Lectio Divina

Lectio Divina

In a context of a busy world where so much is rushed, Lectio Divina is wisdom from the fourth century inviting us to slow down. Slow down, that is, and allow God to speak to us through the words of Scripture.

In Lectio Divina, we read God’s Word quietly and intently, allowing time and space for God to speak in the moment. Those who spend time with Lectio Divina often find that they begin to hear God speak in the stillness. God speaks words about his love for us, his hopes for us, his care for us in our everyday lives; he speaks words which invite us to repentance, to trust, and to obedience.

Often, we think of Bible reading as the beginning of a conversation in which we speak with one another about God. There is nothing wrong with this. But Lectio Divina is different. It invites us to see a Biblical passage as the beginning of a conversation with God.

We might describe Lectio Divina as four ways of relating to the Biblical text. We do each in turn.

First of all, we choose a Biblical passage, and we give time to simply sitting with the passage. If we want to learn to do this, we need to give ourselves time and space to learn – this is all about slowing down. The aim is to sit with the passage in companionable silence. We read the Bible passage slowly and quietly several time. Towards the end of the time we are doing this, we look to see whether any word or phrase jumps out to us, or lifts its head above the parapet.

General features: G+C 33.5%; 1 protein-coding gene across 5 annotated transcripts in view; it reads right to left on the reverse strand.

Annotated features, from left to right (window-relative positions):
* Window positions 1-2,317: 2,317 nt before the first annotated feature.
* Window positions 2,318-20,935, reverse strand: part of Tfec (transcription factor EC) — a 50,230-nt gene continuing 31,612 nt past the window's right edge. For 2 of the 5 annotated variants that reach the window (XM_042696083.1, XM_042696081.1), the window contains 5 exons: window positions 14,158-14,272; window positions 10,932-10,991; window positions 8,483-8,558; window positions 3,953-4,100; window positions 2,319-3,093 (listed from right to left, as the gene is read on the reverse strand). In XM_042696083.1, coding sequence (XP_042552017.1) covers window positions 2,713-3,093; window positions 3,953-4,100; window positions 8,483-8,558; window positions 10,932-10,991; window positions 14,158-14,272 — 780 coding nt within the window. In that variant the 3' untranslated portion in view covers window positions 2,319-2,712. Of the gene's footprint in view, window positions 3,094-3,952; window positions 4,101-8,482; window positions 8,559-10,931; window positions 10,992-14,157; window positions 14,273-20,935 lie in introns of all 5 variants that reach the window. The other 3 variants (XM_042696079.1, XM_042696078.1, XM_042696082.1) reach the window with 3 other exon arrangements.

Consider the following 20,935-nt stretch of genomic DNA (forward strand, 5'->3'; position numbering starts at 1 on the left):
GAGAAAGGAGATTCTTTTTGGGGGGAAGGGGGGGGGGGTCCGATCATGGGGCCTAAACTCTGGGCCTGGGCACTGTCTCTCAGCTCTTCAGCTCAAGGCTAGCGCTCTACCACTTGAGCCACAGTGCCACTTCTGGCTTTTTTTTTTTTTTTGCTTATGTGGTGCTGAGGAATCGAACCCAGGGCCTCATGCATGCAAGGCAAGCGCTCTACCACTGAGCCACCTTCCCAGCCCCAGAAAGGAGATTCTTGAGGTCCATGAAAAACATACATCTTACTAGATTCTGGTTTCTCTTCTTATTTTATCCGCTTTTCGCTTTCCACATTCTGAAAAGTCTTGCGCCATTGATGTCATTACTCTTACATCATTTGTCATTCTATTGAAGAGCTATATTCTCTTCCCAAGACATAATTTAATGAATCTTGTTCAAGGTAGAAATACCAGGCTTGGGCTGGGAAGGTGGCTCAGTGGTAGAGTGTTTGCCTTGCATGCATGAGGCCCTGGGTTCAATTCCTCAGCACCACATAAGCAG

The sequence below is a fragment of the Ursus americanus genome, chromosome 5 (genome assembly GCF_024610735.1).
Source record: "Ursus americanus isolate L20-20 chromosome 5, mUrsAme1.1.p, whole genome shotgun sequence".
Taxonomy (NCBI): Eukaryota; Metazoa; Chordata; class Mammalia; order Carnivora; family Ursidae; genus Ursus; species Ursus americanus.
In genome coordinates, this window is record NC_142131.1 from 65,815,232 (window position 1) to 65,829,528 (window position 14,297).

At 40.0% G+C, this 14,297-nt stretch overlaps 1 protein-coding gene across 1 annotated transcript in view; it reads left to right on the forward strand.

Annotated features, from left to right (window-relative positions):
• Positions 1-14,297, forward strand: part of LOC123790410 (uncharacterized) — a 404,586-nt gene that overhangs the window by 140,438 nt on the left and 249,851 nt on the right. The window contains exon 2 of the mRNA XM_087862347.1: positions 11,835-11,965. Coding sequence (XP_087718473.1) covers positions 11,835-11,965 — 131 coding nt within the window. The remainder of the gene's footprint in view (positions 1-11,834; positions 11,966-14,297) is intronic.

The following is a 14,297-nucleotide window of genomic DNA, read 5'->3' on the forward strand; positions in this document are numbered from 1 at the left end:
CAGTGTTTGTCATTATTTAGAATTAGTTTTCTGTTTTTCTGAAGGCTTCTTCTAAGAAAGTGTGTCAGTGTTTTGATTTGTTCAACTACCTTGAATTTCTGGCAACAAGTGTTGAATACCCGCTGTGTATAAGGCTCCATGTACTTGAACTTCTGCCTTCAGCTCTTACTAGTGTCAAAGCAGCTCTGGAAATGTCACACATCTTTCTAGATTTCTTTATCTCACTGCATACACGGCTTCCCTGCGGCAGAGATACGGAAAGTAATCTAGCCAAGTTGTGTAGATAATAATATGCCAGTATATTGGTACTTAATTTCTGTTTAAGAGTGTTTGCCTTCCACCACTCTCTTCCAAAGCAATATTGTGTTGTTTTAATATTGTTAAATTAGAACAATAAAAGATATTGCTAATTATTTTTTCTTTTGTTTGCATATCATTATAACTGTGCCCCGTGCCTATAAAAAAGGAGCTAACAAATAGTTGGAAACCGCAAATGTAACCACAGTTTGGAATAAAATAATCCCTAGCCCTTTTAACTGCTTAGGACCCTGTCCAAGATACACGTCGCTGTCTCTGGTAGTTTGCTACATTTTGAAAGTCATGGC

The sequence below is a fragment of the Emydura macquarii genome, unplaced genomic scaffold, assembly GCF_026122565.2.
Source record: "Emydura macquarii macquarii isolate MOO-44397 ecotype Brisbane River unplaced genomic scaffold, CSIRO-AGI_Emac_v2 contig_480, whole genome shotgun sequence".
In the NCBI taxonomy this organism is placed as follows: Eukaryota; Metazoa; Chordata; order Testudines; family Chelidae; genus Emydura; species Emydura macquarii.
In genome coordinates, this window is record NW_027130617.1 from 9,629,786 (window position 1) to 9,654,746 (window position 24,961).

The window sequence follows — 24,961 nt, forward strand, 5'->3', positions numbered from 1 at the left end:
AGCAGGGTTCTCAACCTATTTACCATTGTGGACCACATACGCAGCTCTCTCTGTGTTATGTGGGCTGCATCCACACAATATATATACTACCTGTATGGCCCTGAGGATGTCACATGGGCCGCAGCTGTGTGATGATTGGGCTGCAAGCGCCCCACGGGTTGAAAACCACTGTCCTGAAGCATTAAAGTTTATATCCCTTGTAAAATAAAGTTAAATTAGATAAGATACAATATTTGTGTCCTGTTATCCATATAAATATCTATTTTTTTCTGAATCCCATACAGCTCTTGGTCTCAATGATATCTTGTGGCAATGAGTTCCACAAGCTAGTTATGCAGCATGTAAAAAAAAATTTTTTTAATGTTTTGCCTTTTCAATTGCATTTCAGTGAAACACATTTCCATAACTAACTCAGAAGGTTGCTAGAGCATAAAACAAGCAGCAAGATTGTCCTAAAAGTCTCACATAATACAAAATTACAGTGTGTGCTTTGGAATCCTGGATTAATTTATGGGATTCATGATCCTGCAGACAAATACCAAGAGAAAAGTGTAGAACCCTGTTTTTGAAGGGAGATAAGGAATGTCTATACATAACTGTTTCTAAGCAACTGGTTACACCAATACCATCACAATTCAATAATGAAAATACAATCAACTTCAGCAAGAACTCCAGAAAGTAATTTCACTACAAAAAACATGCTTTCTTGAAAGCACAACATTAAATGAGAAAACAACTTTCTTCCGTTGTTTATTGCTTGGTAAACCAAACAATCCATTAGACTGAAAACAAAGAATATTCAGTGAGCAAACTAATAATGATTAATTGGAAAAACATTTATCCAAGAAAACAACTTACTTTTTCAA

Secondly, we look at the words of phrases which have spoken to us, and we ask what the passage might be saying to me here and now? What is the passage saying to my heart? And how do I feel about it? It can help to say this out loud, or to write in a journal.

Next, we take these questions, and any tentative answers we have, into prayer, giving time to speak with God and to listen for God to speak with us.

Fourthly, and finally, we recall that the aim of lectio Divina is to allow the Biblical passage to soften our hearts so that God can form us. So after our prayer time comes to a close, we try to come back to the text again later in the day. Perhaps we might allow our mind to return to a word or phrase from the reading later in the day – say, when we’re sitting on the train, or loading the dishwater, or brushing our teeth. Or we might return to one of the questions or challenges or encouragements which the text offered to us.

However we do all of this, the aim is to allow God to speak to us through the passage during our prayer time and also in the humdrum of our lives. In this way, the Bible can form us, even transform us, helping to us become the people God wants us to be.